I’m itching to start this book, although I was graced to have read an early draft.  Yet, novels evolve during the revising process, so in a way a new version of Dido’s Crown awaits me.  You can pre-order Dido’s Crown, or go to Julie’s Goodreads page and enter in a drawing for one of five signed copies.  In the meantime, check out Julie’s other books, The Pilgrim Glass and Oleanna, both available in print as well as ebooks, or her You Tube channel, which includes fascinating insights about writing as well as details pertaining to Dido’s Crown.  My review of Dido’s Crown will be forthcoming, but probably not until next week.  My husband and I are hosting Little Miss for the weekend, so this abuela will be snatching as much free reading time as I can find.  And one day Little Miss and The Burrito can read Julie’s novels as well as their grandmother’s, hehehe….

The integrity of a novel

So, after some rather intense posts, I would like to move to something more, ahem, connected to writing.

Also some things rather silly, one of which has to do with NaNoWriMo.  Along with many others, I received a note today from Grant Faulkner about the Project For Awesome grant which NaNo is in the running for, via a video by Debs and Errol.  It’s a hilarious clip, for a very good cause, so if you have just a few minutes, go check it out, then vote, then come back here and finish reading my post.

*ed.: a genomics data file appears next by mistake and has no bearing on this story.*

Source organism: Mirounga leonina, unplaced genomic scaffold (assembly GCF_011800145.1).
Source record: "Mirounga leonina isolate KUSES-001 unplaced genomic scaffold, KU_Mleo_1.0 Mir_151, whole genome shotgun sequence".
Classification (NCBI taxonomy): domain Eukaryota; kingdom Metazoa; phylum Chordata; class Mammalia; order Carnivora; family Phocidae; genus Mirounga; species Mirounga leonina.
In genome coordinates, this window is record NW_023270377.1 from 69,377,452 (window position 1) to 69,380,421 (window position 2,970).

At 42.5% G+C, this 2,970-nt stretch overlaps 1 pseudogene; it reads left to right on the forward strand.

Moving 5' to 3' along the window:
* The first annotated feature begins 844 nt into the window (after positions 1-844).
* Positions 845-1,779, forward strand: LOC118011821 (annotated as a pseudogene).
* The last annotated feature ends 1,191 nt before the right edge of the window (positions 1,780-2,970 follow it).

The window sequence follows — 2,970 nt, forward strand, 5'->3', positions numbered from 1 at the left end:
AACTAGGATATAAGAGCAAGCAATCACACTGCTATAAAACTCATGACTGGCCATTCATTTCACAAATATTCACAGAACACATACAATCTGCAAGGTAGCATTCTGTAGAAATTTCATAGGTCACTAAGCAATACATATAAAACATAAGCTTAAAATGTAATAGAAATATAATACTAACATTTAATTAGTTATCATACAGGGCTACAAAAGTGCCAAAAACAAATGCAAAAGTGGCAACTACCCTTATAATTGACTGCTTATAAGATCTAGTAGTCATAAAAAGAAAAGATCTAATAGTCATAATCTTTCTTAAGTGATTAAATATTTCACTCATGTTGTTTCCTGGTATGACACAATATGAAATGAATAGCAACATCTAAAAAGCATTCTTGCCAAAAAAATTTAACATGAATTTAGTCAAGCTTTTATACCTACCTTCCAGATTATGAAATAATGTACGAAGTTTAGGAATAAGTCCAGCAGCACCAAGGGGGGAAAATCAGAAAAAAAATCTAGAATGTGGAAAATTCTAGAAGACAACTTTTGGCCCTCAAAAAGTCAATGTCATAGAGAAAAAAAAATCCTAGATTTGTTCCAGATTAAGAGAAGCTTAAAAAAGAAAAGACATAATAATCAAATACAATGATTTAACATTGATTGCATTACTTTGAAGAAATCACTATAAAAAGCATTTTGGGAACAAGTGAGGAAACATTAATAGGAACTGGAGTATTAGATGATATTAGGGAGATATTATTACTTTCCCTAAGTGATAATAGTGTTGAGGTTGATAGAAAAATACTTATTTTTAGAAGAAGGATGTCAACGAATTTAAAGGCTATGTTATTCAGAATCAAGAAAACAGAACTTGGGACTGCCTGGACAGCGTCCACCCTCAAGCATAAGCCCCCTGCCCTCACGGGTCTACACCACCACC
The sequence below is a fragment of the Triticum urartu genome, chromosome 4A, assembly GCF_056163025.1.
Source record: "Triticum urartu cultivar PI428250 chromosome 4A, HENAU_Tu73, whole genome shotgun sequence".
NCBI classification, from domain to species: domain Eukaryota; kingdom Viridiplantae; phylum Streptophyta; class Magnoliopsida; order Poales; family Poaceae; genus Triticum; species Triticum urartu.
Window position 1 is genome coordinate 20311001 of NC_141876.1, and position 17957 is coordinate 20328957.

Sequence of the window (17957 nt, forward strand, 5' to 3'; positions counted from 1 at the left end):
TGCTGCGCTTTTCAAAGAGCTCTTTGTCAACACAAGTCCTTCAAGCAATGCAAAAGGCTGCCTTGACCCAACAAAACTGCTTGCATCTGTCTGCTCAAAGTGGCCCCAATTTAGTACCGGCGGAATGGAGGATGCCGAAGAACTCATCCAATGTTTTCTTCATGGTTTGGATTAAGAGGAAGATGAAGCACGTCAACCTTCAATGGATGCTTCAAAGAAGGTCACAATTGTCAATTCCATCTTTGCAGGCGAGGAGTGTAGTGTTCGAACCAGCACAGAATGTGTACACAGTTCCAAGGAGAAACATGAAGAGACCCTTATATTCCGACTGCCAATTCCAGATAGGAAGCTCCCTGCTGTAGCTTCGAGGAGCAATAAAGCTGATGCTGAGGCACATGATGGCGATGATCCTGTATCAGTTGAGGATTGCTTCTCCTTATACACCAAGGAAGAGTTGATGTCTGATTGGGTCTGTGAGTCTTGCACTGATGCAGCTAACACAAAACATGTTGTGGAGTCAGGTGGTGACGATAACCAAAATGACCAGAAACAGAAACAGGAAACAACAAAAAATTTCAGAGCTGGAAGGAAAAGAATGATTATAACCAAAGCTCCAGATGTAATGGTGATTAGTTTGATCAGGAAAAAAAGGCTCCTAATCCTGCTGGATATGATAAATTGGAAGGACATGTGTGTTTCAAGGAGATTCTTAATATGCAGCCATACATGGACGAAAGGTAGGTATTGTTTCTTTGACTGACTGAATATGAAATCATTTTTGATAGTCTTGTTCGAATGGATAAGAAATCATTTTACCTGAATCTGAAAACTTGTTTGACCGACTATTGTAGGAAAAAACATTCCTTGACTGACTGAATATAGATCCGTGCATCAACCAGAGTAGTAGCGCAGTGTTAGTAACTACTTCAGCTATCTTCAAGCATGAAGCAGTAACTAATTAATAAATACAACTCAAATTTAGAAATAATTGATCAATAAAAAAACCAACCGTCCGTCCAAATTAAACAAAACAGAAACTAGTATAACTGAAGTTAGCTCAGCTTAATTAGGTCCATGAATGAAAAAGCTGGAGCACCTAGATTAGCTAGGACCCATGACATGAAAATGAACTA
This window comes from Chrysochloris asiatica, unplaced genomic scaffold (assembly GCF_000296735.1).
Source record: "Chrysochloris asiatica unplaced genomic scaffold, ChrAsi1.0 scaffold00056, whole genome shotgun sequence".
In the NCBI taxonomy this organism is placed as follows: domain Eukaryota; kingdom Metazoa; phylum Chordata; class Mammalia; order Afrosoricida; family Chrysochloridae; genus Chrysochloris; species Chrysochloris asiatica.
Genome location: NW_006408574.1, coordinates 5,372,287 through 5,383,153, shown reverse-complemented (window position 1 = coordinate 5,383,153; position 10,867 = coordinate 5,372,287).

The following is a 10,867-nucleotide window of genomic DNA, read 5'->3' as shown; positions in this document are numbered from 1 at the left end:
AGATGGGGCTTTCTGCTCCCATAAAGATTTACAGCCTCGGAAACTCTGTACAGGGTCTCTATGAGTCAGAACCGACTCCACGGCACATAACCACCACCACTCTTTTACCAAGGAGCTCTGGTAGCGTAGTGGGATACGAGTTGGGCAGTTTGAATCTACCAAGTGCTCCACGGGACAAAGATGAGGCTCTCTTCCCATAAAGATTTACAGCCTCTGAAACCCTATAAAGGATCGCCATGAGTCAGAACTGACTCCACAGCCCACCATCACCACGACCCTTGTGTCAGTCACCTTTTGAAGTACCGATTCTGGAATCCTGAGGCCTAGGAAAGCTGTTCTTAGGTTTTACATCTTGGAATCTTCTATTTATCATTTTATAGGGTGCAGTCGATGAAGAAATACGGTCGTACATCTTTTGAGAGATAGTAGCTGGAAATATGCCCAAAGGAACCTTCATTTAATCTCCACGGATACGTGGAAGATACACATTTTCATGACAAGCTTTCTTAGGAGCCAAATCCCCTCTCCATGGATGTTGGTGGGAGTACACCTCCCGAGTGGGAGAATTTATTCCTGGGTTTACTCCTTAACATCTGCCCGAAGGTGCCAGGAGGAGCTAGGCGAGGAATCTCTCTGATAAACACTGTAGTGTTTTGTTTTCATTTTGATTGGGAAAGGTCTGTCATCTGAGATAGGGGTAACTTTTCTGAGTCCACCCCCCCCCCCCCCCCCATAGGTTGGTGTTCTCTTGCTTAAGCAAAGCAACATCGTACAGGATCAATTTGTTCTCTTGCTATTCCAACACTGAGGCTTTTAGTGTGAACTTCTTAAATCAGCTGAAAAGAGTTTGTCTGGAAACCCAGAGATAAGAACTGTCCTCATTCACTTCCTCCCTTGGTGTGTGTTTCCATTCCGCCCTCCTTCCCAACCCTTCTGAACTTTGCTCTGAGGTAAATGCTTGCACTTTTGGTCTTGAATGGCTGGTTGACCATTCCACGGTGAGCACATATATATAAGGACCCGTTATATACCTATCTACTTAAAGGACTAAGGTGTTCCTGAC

Or you can finish reading my post first, but please vote before the end of today, Monday, 17 December, just one week away from Christmas Eve, and just one day after my beloved 49ers beat the New England Patriots at Foxborough.  In the freezing rain.  After, ahem, we were ahead 31-3, then the Pats tied the score, then we got ten more points, then they got three, then we stopped them on fourth down and won the game!

Yeah!

Okay, so recently I was faced with the integrity of a novel; not one of my novels per se, but a novel, any novel, of which mine then do qualify.  So last Thursday, while watching football, I was bored to my eyeteeth due to teams that 1) aren’t my San Francisco 49ers.  2) Aren’t in our division (NFC West). 3) Were playing poor football overall.  I picked up Lonesome Dove, by Larry McMurtry, a fabulous novel about a cattle drive from Texas to Montana in the old west.  Not the NFC West, but sometime after the Civil War American West, no football anywhere within the story.  Within the story are fights, gun-play, violence (sigh), also love, friendship, honor, humor (cool!).  And, because I’ve seen the TV miniseries, faces of famous actors that are those characters, even though I haven’t seen Lonesome Dove the miniseries in probably two decades.